Online and ICT-facilitated violence against women and girls is evolving and expanding, including sexual harassment, stalking, and zoom bombing[i]. Innovations, including virtual reality and the metaverse, are creating new digital spaces for misogyny and sexual violence. Those relying on an online presence for their work, including women journalists, politicians, and activists, are disproportionately affected [ii]. And there is growing evidence of the reinforcing connection between online violence and real-life violence against women and girls,[iii] acts which often have important consequences for women’s and girls’ professional and personal lives[iv]. Women and girls must have safe and equal access to information, to become part of the next generation of innovators, tech and software engineers and online content creators.
More than half of girls and young women surveyed globally have experienced online violence[v]. One global study found that the majority of girls surveyed were only 14 to 16 years old when they first experienced online sexual harassment. Women belonging to ethnic minorities, indigenous women, lesbian, bisexual and transgender women, and women with disabilities are at even greater risk of online violence[vi].
In line with the work of the Generation Equality Action Coalition for Technology and Innovation for Gender Equality as well as our work with the EQUALS Global Partnerships and the Global Partnership for Action on Gender Based Online Harassment and Abuse, I propose two primary areas of focus to address this.
First, I recommend to governments that they ensure strong and clear codes of conduct for law enforcement officials addressing online violence against women and girls and invest in specialized justice officers to address such violence with a human rights and gender-sensitive approach. I ask that they inform Internet users about existing safety protocols and how users can report cases of abuse and access essential services online, and that they actively engage women’s rights organizations to develop relevant guidance and good practices.
Governments can also strengthen the evidence base by generating quantitative and qualitative data on the different forms of violence against women and girls in digital contexts, sharing examples of promising and good practices with stakeholders to strengthen prevention and response efforts [vii].
Second, I recommend that internet intermediaries set high-level and clear commitments to uphold women’s and girls’ safety in online spaces. These include the design and improvement of tools and systems that prevent, detect, respond and monitor online violence as well as filtering, blocking and taking down illegal content on the Internet, in particular non-consensual filming and sharing of intimate images. I also ask that they demonstrate their accountability by generating quantitative and qualitative data on the different forms of online violence against women and girls on digital platforms [viii].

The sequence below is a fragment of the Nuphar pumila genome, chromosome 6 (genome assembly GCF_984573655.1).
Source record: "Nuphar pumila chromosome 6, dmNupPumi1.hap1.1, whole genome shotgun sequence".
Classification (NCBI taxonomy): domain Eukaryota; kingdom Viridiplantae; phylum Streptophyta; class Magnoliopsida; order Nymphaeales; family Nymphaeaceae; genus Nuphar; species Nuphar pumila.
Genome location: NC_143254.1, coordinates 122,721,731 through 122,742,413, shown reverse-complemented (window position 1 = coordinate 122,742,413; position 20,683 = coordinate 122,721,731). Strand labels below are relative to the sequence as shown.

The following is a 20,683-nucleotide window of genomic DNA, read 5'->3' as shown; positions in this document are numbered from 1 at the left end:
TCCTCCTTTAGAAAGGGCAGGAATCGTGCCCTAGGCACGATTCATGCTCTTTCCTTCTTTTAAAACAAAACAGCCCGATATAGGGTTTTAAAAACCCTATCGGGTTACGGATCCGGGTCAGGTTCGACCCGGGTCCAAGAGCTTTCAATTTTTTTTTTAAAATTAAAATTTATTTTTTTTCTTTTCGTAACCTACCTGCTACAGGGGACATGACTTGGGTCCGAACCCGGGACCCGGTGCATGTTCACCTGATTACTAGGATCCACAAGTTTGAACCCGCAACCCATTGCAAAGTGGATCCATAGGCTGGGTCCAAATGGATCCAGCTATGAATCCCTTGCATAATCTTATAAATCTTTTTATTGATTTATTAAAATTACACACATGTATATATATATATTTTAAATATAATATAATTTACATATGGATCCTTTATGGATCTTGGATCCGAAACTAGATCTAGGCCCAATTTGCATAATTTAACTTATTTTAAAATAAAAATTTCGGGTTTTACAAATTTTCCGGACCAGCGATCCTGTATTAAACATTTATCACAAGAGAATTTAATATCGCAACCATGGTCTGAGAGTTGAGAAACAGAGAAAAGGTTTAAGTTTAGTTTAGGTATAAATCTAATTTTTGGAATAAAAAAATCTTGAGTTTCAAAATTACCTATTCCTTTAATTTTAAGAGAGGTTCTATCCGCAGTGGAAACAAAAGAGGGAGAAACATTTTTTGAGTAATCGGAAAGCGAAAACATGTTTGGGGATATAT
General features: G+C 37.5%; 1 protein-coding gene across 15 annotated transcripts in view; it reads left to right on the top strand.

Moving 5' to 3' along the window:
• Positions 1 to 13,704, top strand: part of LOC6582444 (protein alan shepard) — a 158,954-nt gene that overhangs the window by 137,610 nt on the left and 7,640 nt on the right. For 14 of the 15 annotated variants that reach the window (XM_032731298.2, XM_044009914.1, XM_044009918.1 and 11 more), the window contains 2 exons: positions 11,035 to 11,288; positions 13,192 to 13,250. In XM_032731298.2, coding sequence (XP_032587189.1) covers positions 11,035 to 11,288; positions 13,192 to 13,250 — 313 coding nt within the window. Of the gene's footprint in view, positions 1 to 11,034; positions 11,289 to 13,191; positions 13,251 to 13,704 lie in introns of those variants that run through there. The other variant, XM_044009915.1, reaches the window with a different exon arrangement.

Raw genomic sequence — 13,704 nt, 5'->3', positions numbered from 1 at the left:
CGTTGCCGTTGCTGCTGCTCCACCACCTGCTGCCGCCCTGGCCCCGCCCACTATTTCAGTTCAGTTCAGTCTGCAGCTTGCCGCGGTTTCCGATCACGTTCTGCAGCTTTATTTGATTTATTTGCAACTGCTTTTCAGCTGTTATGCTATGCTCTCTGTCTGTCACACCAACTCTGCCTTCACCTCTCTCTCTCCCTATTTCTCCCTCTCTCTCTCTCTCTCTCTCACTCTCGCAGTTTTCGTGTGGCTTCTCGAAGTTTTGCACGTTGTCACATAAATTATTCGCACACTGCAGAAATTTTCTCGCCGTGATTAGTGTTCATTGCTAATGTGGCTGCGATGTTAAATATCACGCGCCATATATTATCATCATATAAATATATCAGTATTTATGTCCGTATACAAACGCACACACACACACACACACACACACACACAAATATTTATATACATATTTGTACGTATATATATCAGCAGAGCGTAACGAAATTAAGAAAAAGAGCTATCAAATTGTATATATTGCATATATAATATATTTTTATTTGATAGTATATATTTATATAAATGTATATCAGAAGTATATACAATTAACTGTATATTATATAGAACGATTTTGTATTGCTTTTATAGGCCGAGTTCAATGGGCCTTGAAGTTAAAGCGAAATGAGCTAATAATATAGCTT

To increase safety online, I call for investment in education campaigns, including on preventing ICT-facilitated violence, sharing online safety advice, and providing accessible and transparent reporting and complaints procedures.
And I ask private sector and civil society organizations to work together to develop solutions; strengthen employee capacities to understand online violence; and encourage more women and girls to pursue education and employment in STEM [ix].
We need a renewed drive towards safe, universal and meaningful connectivity[x] more than ever – based on gender equality – and the Broadband Commission aims to achieve this across all targets by 2025. As we invest in proactive measures to make this realization of rights a reality, we must also ensure safety in digital spaces. Only then can we unlock the power of women and girls’ contributions.
[i] Zoombombing” describes the practice of disrupting or infiltrating a video-conference call and showing racially charged or sexually explicit material to the unexpecting participants. See Sexual Violence Research Initiative, “Online safety in a changing world – COVID-19 and cyber violence”, 2020
[ii] A/76/258 “Promotion and protection of the right to freedom of opinion and expression” Note by Secretary General; 2021
[iii] UNESCO Online Violence Against Women Journalists: A Global Snapshot of Incidents and Impacts, 2020. p.3
[iv] European Institute for Gender Equality, “Artificial intelligence, platform work and gender equality”, 2021.
[v] Plan International, “Free to Be Online?”, 2020, p. 7; World Wide Web Foundation and World Association of Girl Guides and Girl Scouts, “Survey – Young People’s Experience of Online Harassment”, 2020. See also U-Report, “Internet Safety Day – Online Harassment”, 8 February 2020.
[vi] A/HRC/38/47, “Report of the Special Rapporteur on violence against women, its causes and consequences on online violence against women
and girls from a human rights perspective” para. 28.; 2018
[vii] UN Women, “Online and ICT facilitated violence against women and girls during COVID-19”; 2020. p.6.
[viii] The Generation Equality Global Acceleration Plan: Blueprint for the Action Coalition on Technology and Innovation for Gender Equality, 2021 p. 104-123.
[ix] UN Women, “Online and ICT facilitated violence against women and girls during COVID-19”; 2020. p.7.
[x] ITU and United Nations Office of the Secretary-General’s Envoy on Technology; 2022. “Achieving Universal and Meaningful Digital Connectivity: Setting a Baseline and Targets for 2030”